- At the same time, the lesser energy may yield far fewer thunderstorms and hence fires to clear the vegetation for forest health. And this in turn may also not provide enough tropical rainforest to absorb enough CO2 or release enough oxygen as needed for other life on the planets. And the growing seasons might be so short that only bonzai trees could survive, providing no sustenance or low- (or high-) hanging fruit for insects or mammals.
- We don't know whether these exoplanets have atmospheres or not, but if there's life then of course they must. But whether the 'air' would be dense enough for bird or even insect flight, or pollen dispersal, is highly problematic. There must of course be sufficient oxygen for breathing as well as to provide a shield against dangerous cancer-causing UV radiation from Gliese 667C.
- Sea life depends, at least for animals, on buoyancy, which requires that the salt content of the exoplanetary seas be suitable for algae, crustaceans, fish and sea mammals. Likewise, the evolution of land life from sea life requires sufficiently strong (but not too much!) gravity for support by bony structures, so the expansion onto land would allow mobility for searching for prey or escaping predators.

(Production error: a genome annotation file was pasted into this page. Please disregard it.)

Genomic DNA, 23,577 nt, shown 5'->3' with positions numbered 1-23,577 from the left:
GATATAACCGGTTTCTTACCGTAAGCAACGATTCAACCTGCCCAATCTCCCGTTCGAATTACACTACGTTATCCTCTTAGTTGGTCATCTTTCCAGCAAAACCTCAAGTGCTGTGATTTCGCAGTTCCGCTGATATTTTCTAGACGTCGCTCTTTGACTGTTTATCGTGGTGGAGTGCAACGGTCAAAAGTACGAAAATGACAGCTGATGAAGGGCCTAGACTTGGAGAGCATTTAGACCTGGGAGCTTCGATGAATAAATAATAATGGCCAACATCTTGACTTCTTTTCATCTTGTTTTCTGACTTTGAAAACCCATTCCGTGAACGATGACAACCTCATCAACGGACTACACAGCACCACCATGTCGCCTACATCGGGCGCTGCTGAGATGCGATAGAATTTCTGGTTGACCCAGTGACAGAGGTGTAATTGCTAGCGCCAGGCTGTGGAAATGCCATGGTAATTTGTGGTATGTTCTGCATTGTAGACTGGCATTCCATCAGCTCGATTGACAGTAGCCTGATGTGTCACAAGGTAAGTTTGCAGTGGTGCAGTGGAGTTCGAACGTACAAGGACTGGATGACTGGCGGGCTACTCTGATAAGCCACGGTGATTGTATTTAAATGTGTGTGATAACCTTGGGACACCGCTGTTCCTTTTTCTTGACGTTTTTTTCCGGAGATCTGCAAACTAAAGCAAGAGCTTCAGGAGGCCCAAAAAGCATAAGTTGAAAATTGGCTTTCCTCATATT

- Even the climate makes a difference. Spring runoff and the like provide fresh water when more animals are active. Tectonic (geologic) activity is needed to shape the land and sea and its interface and even to provide some minerals and building materials for life. But would it be fast enough, or too fast?
Of course, we're just spoofing here. When cosmologists and the media (including sci-fi writers and Hollywood) talk about 'life' elsewhere, they almost always mean 'intelligent' life and even human-like life. Talking about 'habitable zones' reflects this. Yes, carbon, oxygen, water and the like are vital to life here, and could be important elsewhere. But it is only a paucity of imagination, and a penchant for self-promotion, that leads to reports like this being treated as more than just the discovery of a few rocks in space.
Life need not be as we know it, or perhaps we have so provincial an understanding that the word itself really means our kind of molecular activity. What other forms of self-perpetuating activity might exist, in or out of 'habitable zones', who can say?